Friday, June 12, 2015

Pink Nightgown and Curlers

A favorite folklorist is William Lynwood Montell. He wrote a book entitled Ghosts Across Kentucky. In it he shares a tale about a wife who is murdered by her husband in a jealous rage.

Ruth Ann Musick another favorite folklorist shares a West Virginia tale similar to Montell’s called The Fortune-Teller’s Warning. This tale is located here.

Montell’s tale is a first-person account.

When I was a teenager my family moved into an old house in Brandenburg, Kentucky.

I was assigned a bedroom but I preferred sleeping on the living room couch in front of the television. One night I stayed up late reading. It was around midnight when my dog Krypto began to growl and act strange.

His hair was standing on end and he was trembling. He continued to growl.

I looked up from my book and saw a woman standing in one corner of the room. She was looking at me. She wore a pink nightgown and had pink curlers in her hair. She didn’t say anything.

I assumed it was my mom, checking up on me. I said, “Alright, I am going to sleep now.” I then turned over and switched off the light.

When I woke up the next morning I remembered how Krypto had behaved and wondered why he was so nervous around my mom.

While I ate breakfast I asked my mom what she had wanted the night before. She asked me what I meant.

“What did you want when you came out into the living room last night? You just stood there and didn’t say anything.”

“I didn’t get up last night.”

“Yes you did. You were standing there just looking at me. You had on a pink nightgown, and had pink curlers in your hair.”

“I don’t own a pink nightgown or pink curlers. If you don’t believe me, check for yourself.”

Later, I did check her bathroom and discovered she only had green and yellow curlers.

I puzzled over this incident for several weeks then one day while talking to a neighbor of ours, Mrs. Miller--who lived in the house in front --she helped me solve this mystery.

She mentioned the young lady who used to live in our house had died.

She and her husband had lived there several years back. The husband wasn’t around much. He was a soldier stationed at Fort Knox.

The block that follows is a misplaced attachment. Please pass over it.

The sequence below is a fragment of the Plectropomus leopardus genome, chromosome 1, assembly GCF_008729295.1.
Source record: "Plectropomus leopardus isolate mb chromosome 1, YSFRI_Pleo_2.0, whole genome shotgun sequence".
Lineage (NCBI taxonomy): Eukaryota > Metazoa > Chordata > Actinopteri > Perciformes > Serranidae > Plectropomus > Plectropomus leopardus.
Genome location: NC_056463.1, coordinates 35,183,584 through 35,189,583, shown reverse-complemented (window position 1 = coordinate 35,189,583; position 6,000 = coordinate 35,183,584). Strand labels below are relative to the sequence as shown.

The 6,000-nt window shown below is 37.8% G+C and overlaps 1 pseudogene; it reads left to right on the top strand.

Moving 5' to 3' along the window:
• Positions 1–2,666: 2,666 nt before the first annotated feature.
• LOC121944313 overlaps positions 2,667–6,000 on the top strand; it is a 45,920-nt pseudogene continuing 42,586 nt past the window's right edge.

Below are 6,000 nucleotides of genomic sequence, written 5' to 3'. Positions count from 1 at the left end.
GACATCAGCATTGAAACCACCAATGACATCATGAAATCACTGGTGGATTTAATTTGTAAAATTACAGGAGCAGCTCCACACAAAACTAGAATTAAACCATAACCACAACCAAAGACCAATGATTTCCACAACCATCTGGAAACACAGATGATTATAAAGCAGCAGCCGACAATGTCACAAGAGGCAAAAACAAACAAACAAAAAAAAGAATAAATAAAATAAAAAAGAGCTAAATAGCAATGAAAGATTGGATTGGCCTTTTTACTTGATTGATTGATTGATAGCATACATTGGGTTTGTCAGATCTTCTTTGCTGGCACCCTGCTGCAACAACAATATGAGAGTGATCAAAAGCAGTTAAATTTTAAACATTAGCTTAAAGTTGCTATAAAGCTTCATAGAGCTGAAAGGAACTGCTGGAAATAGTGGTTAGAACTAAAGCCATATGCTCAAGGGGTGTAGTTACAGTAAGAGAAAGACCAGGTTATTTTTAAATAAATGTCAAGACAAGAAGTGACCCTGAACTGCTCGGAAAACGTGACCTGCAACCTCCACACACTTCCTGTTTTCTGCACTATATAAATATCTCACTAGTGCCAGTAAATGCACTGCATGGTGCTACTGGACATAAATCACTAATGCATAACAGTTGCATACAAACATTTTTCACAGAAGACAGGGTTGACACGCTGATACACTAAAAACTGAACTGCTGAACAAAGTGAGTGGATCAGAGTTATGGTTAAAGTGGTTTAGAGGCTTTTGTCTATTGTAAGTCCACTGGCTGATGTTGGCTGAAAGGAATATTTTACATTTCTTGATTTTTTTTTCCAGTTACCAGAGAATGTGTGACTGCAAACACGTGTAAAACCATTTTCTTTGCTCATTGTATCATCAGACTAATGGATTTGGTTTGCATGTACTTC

The pair had eloped and the husband had never met his wife’s family.

The young bride became ill and her brother came to visit. The husband got a surprise furlough and came home just as the brother was saying goodbye to his sister.

As the soldier walked in their bedroom to surprise his wife he saw another man bend down and kiss her. She was in bed in her nightgown.

Her husband assumed the worst. He ran her brother off not listening to his attempts to explain. He then went back in and beat his wife while she lay in bed until she was unconscious.

He went out back and got a can of gasoline and drenched his wife with it and set her on fire. The beating didn’t kill her but the fire did.

Mrs. Miller heard him yell as he ran out of the house. “She will never cheat on me again.” Seeing smoke coming from one window she called the police.

She then told me when they carried the young girl’s body out she saw the edge of a pink nightgown and pink curlers on the top of her head.

Apparently, every time someone new moves into the house, the ghost of this girl comes back to see who it is.

Mrs. Miller stated she thinks the young bride is just waiting for her husband to return so she can get revenge.

Our old house still stands in Brandenburg.

Dr. Lynwood Montell
The Fortune-Teller’s Warning and the tale above are good examples of how quickly ghost tales travel and then take on local flavor.

Another tale Montell collected is here.

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